Realities Redefined in William Gibson's Neuromancer
The ways in which characters communicate and interact with one another are redefined in William Gibson?s Neuromancer. An all-encompassing web of intrigue, the Net enables humans and non-humans to access and to communicate an infinite amount of data across time and space. Medical implants open another door on virtual communications. Non-living entities such as artificial intelligences and the Dixie Flatline construct overcome the physical barriers of communication. With the implementation of these new communications technologies, the physical and virtual realities of the society waver and meld into one another, resulting in an alienating cyber culture where this new reality of combined realities emerges.
For the protagonist Cage and other cyberspace cowboys, reality lies only in the ?bright lattices of logic unfolding across that colorless void? (5). Cyberspace is where the biz is, and it is Cage?s life source. Jacking into a Sendai cyberspace deck, Cage can project his ?disembodied consciousness into the consensual hallucination that [is] the matrix? (5). Indeed, it is a hallucination, a means of escape from physical reality. While surfing through cyberspace, Case sometimes forgets to eat, and he resents having to use a catheter or having to put his virtual world on pause to use a physical toilet. Case?s physical body is merely a case for his mind which interacts with cyberspace. While jacking into the Net releases Case into an infinite world of possibilities, this means of virtual communications also renders him dead to the physical world. Case?s electroencephalogram readings are flat lines when he overexerts himself in cyberspace. Briefly brain dead, Case half-consciously transforms himself into a Flatline construct in the physical sense. In the emotional sense, too, Case is turned into a non-physical being. Like many others who treats cyberspace as their reality, Case is mostly solitary. He derives his adrenaline rush from stealing data in cyberspace, but he rarely senses emotions from other stimuli. For Case, making love with Linda Lee and with Molly cannot be compared with his love affair with the world of non-flesh. As Molly says to Case: ?I saw you stroking that Sendai; man, it was pornographic?(47).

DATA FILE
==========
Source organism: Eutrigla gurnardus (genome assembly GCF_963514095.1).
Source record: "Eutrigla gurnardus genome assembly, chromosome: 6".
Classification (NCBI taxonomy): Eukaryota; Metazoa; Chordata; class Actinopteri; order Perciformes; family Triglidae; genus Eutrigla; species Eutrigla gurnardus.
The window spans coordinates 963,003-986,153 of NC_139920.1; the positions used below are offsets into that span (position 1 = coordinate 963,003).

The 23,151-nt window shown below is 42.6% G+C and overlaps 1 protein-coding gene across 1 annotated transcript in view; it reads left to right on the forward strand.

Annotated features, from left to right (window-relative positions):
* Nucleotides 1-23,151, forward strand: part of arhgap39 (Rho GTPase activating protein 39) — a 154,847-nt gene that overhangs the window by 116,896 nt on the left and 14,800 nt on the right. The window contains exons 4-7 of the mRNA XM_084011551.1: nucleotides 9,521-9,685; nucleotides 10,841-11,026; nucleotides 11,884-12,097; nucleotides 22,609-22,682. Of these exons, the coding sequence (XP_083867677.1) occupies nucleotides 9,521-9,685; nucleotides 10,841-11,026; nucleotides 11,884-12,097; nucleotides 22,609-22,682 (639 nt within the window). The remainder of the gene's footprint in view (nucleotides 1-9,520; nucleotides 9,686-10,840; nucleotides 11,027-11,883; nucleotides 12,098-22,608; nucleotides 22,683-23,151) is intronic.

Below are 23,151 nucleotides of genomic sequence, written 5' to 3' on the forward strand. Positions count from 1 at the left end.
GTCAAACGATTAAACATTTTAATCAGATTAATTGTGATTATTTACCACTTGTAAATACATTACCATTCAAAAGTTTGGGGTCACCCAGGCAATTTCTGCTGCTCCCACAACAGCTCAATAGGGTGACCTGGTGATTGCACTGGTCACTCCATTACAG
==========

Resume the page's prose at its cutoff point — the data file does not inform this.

When his former employers damage his nervous system with mycotoxin, Case is abruptly cut off from his sensuous love affair with the matrix. For him, it is the Fall (6). Case loses everything that he thinks is important to him, and he attempts to commit suicide. Even his love for Linda cannot help him overcome his depression. After all, physical and emotional love is not the same as being in love with something less tangible, for perhaps it is the intangibleness of the Net that enthrals Case. The cyberspace cowboys have an elite stance towards the physical world, a ?certain relaxed contempt for the flesh. The body was meat?(6). Meat deteriorates, but cyberspace lives on...